Beacon Lesson Plan Library

Picture This!

Stephanie Humphries

Description

Given a prompt, the student develops a theme using four sequential pictures with words that correlate to the pictures.

Objectives

The student writes stories about experiences, people, objects, or events.

Materials

- Dry erase board or chalkboard
- Overhead projector
- Dry erase markers
- Felt-tipped pens
- Pencils (class set)
- Class set of four-blocked writing template (See attachment.)
- Class set of First Grade Writing Rubric. (See attachment.)

Preparations

1. Select a subject in which students have had direct experience, or attach this writing activity to an available learning experience.
2. Make one transparency of a response sheet divided into four boxes.
3. Copy a class set of the four-box response sheet. (Students can learn to make their own response sheet by folding a letter-size paper lengthwise, then widthwise.)
4. Copy a class set of the scoring rubric.

Procedures

NOTE: This lesson uses a writing format and rubric designed to provide an orderly flow in writing instruction from kindergarten through fifth grade. Kindergarten uses pictures only. First grade adds phrases and then sentences to the pictures. Third grade eliminates the pictures, moving them from the paper to the -mind's eye.- This sequence, as well as the approach described under -assessment,- is designed to lay a foundation for level 2 writing using the Six Traits of Writing developed for -Florida Writes!-

1. The teacher provides the students with experiences related to the theme. This ensures that students have experienced actual hands-on material from which to draw their responses. For example, our school had a school-wide -living history- festival which allowed children to see and participate in many kinds of pioneer skills and crafts.
2. The teacher and students brainstorm ideas relating to the theme through a simple -word web- which the teacher draws on the board.
3. The teacher reads aloud a prompt relating to the theme.
4. Using the overhead projector, the teacher models the four-point organization format, drawing from the class-developed word web for examples.
5. The teacher begins modeling by pointing out four key words for organization - -First,- -Next,- -Then,- -Last.- These words are used at the primary level because they work for both narrative and expository responses; therefore, students will readily be able to transition naturally to intermediate writing experiences which distinguish between narrative and expository.
6. The teacher then uses drawings and words to explain ideas, using her own verbal language to model expressive skills for students.
7. The teacher poses questions to elicit responses from the students which analyze the teacher's writing using the First Grade Writing Rubric (in File).
8. The teacher hands out the four-block format to the students (can be as simple as folding a page in four parts).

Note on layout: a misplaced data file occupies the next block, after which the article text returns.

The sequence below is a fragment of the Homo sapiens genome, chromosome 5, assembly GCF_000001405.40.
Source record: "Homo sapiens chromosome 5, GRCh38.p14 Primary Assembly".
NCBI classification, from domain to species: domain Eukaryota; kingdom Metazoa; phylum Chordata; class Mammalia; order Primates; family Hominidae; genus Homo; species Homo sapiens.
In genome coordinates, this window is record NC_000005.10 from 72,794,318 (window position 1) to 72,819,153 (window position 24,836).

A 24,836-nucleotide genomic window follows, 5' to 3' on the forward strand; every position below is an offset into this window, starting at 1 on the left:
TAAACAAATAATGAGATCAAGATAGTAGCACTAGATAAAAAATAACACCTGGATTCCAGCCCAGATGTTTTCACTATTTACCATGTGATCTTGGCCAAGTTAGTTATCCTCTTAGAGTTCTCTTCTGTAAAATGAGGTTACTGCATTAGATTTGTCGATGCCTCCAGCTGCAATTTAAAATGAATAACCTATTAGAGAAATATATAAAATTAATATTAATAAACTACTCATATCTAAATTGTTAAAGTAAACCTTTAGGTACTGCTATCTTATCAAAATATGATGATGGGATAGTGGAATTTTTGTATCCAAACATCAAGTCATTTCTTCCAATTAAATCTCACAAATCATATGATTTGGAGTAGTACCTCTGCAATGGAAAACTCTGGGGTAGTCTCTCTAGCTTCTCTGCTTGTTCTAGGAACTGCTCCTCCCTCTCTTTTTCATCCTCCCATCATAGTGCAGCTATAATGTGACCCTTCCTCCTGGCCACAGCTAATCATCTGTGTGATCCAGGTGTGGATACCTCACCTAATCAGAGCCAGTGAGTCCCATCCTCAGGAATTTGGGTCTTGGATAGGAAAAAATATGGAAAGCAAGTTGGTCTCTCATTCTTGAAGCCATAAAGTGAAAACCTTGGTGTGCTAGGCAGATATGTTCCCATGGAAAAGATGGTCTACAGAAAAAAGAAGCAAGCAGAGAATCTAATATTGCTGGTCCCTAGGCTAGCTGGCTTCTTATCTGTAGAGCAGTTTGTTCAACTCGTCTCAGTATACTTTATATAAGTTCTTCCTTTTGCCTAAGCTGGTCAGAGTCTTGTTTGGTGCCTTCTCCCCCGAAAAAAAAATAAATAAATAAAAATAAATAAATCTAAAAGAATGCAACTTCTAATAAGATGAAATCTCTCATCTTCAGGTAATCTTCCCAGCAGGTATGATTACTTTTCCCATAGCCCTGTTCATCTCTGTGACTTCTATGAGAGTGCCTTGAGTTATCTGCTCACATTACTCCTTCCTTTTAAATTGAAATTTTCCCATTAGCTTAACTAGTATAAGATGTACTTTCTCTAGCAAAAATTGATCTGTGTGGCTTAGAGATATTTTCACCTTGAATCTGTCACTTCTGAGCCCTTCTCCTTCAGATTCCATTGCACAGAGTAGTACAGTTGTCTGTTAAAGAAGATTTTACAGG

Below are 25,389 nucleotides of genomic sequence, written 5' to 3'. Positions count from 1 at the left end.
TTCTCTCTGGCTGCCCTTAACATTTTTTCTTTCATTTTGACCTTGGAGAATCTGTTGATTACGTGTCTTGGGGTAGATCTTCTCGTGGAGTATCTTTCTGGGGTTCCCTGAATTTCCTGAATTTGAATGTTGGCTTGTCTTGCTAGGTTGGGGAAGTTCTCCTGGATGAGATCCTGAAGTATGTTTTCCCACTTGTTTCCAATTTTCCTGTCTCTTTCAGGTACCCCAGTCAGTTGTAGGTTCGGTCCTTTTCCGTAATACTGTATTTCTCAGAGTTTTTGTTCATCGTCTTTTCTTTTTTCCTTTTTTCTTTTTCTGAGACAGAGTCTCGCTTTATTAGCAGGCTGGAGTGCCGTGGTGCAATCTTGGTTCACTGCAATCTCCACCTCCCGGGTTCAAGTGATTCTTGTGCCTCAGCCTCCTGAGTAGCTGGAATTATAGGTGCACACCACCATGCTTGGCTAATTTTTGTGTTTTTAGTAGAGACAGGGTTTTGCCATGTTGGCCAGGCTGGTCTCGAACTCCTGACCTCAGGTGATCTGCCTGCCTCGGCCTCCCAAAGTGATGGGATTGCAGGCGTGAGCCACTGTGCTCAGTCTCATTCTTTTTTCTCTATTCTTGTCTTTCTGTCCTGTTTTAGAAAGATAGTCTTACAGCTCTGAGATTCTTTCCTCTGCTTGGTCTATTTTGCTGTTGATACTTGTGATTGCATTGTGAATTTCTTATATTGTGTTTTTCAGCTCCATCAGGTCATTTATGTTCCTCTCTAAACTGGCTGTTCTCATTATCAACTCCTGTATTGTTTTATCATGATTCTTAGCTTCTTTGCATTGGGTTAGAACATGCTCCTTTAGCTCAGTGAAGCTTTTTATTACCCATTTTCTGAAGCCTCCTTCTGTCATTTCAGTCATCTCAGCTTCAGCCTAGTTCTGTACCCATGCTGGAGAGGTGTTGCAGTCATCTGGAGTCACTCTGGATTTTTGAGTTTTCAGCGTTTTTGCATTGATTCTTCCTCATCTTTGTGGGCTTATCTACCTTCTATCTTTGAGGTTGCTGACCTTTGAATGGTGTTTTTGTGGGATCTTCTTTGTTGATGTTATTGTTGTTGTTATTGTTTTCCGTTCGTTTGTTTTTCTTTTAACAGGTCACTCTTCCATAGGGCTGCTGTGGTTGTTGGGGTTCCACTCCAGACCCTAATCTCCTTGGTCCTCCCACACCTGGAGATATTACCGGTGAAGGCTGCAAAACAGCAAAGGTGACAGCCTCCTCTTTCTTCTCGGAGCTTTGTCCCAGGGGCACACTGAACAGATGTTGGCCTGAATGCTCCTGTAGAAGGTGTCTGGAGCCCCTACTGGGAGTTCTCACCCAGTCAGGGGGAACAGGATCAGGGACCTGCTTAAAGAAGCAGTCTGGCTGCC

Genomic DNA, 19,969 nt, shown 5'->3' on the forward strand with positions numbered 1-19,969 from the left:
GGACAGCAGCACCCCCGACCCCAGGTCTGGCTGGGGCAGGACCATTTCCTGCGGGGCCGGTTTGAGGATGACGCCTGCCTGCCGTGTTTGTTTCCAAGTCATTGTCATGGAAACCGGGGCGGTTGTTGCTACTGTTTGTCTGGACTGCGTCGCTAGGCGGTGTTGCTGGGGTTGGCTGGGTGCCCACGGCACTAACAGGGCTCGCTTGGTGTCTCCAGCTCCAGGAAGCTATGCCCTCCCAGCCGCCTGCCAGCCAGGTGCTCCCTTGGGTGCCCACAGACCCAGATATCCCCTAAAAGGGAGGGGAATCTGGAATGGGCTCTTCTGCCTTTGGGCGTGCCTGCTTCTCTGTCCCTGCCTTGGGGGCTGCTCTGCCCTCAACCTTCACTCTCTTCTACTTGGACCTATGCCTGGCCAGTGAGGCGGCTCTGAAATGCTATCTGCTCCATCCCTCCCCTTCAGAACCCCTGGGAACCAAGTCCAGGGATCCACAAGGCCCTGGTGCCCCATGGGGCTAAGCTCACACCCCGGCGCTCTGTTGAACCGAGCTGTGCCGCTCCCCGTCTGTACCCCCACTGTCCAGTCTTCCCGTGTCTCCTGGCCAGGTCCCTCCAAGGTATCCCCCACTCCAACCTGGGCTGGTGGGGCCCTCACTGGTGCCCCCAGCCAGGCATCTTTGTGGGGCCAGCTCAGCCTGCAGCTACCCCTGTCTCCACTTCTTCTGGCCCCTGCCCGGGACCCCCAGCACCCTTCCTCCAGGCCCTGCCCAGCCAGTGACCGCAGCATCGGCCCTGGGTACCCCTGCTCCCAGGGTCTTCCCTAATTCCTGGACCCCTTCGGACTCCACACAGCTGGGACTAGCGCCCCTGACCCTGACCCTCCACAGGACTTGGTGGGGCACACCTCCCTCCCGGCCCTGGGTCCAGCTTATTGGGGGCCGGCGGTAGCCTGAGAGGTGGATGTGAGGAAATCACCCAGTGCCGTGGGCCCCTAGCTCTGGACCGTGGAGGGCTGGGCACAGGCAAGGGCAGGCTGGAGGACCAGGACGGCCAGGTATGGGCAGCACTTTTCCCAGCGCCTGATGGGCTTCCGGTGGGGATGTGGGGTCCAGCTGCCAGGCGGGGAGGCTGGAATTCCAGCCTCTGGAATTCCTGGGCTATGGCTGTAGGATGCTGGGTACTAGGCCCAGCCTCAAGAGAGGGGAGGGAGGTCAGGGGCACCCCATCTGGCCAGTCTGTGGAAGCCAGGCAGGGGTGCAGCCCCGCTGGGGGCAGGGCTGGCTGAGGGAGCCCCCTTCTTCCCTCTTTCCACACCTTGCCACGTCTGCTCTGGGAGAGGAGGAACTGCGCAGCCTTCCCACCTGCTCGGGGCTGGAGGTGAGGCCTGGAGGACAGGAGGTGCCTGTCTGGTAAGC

9. As the students work on their own papers, the teacher reviews and points out the four key organization words.
10. The teacher reminds students to express their ideas using both pictures and words.
11. The students draw and write independently.
12. Collect students' writings.
13. Evaluate work using the First Grade Writing Rubric. (We have stick-on miniatures that go right on the paper as shown in the attached sample papers.)

Assessments

1. The first graders will be assessed on their organization of expressive language (-writing-) using the First Grade Writing Rubric.
2. The rubric is designed to assess appropriate first grade skills that will translate to success with intermediate writing rubrics which measure voice, development, organization, conventions, word choice, and sentence fluency (-Florida Writes!- and -Creating Writers- rubrics).
3. Students receive 1-3 points for each of three skills:
a. Writing shows sequence of events or continuity between ideas (prelude to organization and voice)
b. Inventive spelling is used (prelude to conventions and word choice).
c. There is a correlation between pictures and words (Prelude to development and sentence fluency).
4. Each of the three criteria is assigned a 1-3 and all are totalled. Representative scored papers are attached. Overall scores are determined as follows:
8 - 9 points = 3
5 - 7 points = 2
2 - 4 points = 1
0 - 1 points = 0

5. Anchor papers (sample graded papers) are included in the File. Teacher assessments for these papers are as follows:
Paper A: Score 3. All topics in the pictures relate to things that early Americans did. Spelling is inventive and accurate. There is a strong correlation between the pictures and the descriptive words in all four cells.
Paper B: Score 3. The four pictures relate to the topic, although some verbal questioning was needed to define the subjects drawn in cells 1 and 2. Spelling is inventive and generally accurate.There is a strong correlation between pictures and words.
Paper C: Score 1. With questioning, the student was able to describe the four pictures, but without distinction between cells 2 and 3. Inventive spelling is poor. Writing does not correlate to the pictures.

Extensions

This writing format and scoring rubric are part of a K - 5 writing program specifically targeted to success on the Florida Writes! test as it exists as of December 1999. The K - 5 sequence will be available after 4/30/00 at www.bay.k12.fl.us.nes.

Web Links

Web supplement for Picture This!
Northwest regional Educational Laboratory, Six Traits of Writing

Attached Files

Anchor papers (three scored papers)     File Extension: pdf

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